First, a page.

The bookshelf from State of Social offers a number of quality reads for that inevitable day when you run out of things to binge on Netflix.

When you eventually reach the end of Squid Game and realise you need to do more with your life, we’re there with you.

So in light of these trying times, we suggest picking up a book and giving your noggin a good head scratch.

Of course, you should be reading when there’s not a pandemic, but we understand that you may have a bit more time on your hands.

Here are some of the best books on State of Social team’s bookshelf:

Alchemy by Rory Sutherland

Why is Red Bull so popular – even though everyone hates the taste? Why do countdown boards on platforms take away the pain of train delays? And why do we prefer stripy toothpaste?

We think we are rational creatures. Economics and business rely on the assumption that we make logical decisions based on evidence. But we aren’t, and we don’t.



Junior by Thomas Kemeny

There are a lot of great advertising books, but none that get down in the dirt with you quite like this one. Thomas Kemeny made a career at some of the best ad agencies in America. In this book he shows how he got in, how he’s stayed in, and how you can do it too. He breaks apart how to write fun, smart, and effective copy-everything from headlines to scripts to experiential activations-giving readers a lesson on a language we all thought we already knew.

Atomic Habits by James Clear

People think that when you want to change your life, you need to think big. But world-renowned habits expert James Clear has discovered another way. He knows that real change comes from the compound effect of hundreds of small decisions – doing two push-ups a day, waking up five minutes early, or holding a single short phone call. He calls them atomic habits.

We can’t see this one leaving the bookshelf for a while. 

elephant in the brain

The Elephant in the Brain by Kevin Simler & Robin Hanson

Human beings are primates, and primates are political animals. Our brains, therefore, are designed not just to hunt and gather, but also to help us get ahead socially, often via deception and self-deception. But while we may be self-interested schemers, we benefit by pretending otherwise. The less we know about our own ugly motives, the better – and thus we don’t like to talk or even think about the extent of our selfishness. This is “the elephant in the brain.”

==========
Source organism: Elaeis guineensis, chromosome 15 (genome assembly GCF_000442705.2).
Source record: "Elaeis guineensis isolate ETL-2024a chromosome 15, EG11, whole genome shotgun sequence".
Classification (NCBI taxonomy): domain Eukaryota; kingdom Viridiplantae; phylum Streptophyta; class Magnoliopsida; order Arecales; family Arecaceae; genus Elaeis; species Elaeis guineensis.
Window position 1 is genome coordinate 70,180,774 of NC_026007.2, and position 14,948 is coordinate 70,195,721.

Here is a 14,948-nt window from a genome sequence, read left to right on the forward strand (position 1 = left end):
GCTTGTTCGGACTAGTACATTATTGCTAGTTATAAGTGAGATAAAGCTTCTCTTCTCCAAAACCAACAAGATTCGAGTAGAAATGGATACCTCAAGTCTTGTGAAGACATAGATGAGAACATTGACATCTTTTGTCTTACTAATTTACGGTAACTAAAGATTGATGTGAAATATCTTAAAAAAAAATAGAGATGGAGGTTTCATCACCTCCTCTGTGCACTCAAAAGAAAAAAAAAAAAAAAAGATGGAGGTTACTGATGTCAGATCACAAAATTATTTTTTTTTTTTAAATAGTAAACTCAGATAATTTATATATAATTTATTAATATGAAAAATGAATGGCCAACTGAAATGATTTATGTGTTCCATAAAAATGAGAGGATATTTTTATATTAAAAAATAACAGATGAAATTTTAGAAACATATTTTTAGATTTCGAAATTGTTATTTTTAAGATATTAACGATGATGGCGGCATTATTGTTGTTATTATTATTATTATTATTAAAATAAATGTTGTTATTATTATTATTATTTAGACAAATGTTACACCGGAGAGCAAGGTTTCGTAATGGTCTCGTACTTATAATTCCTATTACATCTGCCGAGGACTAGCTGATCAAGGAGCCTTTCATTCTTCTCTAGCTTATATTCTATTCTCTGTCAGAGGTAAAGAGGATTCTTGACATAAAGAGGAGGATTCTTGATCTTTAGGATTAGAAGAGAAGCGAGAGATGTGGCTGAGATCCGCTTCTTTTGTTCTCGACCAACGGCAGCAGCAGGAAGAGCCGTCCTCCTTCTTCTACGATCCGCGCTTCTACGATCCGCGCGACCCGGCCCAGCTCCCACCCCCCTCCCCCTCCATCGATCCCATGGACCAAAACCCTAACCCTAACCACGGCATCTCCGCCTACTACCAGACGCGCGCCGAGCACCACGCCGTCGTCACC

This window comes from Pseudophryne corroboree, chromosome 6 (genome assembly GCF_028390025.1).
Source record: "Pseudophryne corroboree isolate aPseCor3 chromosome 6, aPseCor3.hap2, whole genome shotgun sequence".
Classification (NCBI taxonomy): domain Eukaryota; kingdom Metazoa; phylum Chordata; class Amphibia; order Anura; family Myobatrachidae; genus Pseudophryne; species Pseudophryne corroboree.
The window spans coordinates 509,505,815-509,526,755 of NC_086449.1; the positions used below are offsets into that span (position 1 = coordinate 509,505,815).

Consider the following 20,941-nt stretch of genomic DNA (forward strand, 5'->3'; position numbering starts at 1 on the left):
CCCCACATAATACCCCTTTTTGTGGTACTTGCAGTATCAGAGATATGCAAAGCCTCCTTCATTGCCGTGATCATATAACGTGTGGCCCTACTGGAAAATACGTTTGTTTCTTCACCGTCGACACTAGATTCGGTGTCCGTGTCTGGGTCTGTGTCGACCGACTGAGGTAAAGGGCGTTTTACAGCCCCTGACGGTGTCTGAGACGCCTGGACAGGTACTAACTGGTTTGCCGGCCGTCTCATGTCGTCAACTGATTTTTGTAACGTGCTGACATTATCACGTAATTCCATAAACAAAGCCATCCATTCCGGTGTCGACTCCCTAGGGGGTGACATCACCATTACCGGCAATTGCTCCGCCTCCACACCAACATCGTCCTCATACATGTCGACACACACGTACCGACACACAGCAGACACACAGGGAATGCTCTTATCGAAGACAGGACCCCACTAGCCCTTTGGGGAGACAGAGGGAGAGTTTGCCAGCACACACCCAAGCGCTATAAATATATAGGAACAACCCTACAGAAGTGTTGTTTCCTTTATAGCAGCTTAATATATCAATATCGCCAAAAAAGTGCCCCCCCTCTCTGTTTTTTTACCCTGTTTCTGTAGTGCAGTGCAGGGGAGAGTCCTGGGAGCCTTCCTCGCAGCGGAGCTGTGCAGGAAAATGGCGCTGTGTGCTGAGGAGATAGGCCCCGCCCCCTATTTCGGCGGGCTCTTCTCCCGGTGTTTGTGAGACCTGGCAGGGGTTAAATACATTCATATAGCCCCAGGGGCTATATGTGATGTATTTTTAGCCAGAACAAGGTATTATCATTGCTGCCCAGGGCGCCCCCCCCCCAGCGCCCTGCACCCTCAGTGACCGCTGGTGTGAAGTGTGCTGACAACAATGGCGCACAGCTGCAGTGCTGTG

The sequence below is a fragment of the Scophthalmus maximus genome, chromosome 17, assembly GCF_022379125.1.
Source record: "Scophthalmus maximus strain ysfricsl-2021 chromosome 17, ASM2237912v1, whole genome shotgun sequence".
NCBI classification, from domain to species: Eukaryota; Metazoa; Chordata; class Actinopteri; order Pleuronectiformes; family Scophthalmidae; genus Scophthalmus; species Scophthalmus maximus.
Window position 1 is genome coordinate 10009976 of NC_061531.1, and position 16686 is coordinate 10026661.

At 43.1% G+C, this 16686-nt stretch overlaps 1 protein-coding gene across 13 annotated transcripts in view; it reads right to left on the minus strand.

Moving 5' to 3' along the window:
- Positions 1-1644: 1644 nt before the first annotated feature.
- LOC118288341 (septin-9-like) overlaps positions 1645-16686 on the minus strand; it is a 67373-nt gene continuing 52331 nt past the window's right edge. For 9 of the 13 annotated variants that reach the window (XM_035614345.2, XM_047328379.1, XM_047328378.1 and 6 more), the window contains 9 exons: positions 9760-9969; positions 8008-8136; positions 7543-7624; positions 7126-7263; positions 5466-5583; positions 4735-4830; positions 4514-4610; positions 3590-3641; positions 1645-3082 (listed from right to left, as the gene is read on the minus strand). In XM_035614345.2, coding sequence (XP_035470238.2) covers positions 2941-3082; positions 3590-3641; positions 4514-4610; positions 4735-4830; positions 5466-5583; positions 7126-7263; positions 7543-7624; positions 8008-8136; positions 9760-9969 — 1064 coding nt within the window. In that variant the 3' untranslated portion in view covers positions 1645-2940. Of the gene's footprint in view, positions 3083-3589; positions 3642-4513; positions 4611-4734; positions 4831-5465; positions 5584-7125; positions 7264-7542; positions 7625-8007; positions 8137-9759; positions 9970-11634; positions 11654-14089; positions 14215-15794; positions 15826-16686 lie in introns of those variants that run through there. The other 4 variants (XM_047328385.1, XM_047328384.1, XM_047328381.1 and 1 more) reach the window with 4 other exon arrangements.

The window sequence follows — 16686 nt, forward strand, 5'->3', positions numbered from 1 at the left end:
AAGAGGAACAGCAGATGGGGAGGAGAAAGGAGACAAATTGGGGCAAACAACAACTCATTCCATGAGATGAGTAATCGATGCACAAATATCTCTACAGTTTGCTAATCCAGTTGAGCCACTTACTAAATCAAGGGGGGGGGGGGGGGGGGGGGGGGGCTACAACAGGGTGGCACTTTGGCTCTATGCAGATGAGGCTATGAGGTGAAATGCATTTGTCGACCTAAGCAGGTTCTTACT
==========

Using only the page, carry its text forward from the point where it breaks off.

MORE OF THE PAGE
algebra of happiness - Scott Galloway

The Algebra of Happiness by Scott Galloway

A recent addition to the bookshelf, Scott Galloway teaches brand strategy at NYU’s Stern School of Business, but his most popular lectures deal with life strategy, not business. In the classroom, on his blog, and in YouTube videos garnering millions of views, he regularly offers hard-hitting answers to the big questions: What’s the formula for a life well lived? How can you have a meaningful career, not just a lucrative one? Is work/life balance possible? What are the elements of a successful relationship?

how to change your mind - Michael Pollan

How to Change Your Mind by Michael Pollan

A unique and elegant blend of science, memoir, travel writing, history, and medicine, How to Change Your Mind is a triumph of participatory journalism. By turns dazzling and edifying, it is the gripping account of a journey to an exciting and unexpected new frontier in our understanding of the mind, the self, and our place in the world. The true subject of Pollan’s “mental travelogue” is not just psychedelic drugs but also the eternal puzzle of human consciousness and how, in a world that offers us both suffering and joy, we can do our best to be fully present and find meaning in our lives.

Zucked - Robert McNamee

Zucked by Roger McNamee

Zucked is both an enthralling personal narrative and a masterful explication of the forces that have conspired to place us all on the horns of this dilemma. This is the story of a company and its leadership, but it’s also a larger tale of a business sector unmoored from normal constraints, just at a moment of political and cultural crisis, the worst possible time to be given new tools for summoning the darker angels of our nature and whipping them into a frenzy.


And of course we should recommend these two additional titles – even better you can meet the authors IRL this November!

digital darwinism

Digital Darwinism by Tom Goodwin

A guide for brands and how they can embrace the power of social media and digital technologies to bring their business into the future, at a time when most brand’s are struggling to adapt to the constant digital changes. The book highlights examples of how many modern businesses are trapped by old ways of thinking, and explain that brand’s need to make a “paradigm leap” with their future way of thinking.

Digital Darwinism is a staple on the State of Social bookshelf. 

instagram for dummies

Instagram for Dummies by Jennifer Herman, Eric Butow, Corey Walker

Instagram For Business For Dummies shows you how to use the app to connect with your audience in a meaningful way as you showcase your products and offer a unique insider’s view of your brand. Perfect for Instagram newbies or those who want to spruce up an existing account, this book helps you set up a powerful business profile, compose successful posts, and tell your story to the world.

What are you reading to keep your social media and digital marketing skills sharp? Let us know in the comments below! And don’t forget to follow State of Social on Twitter!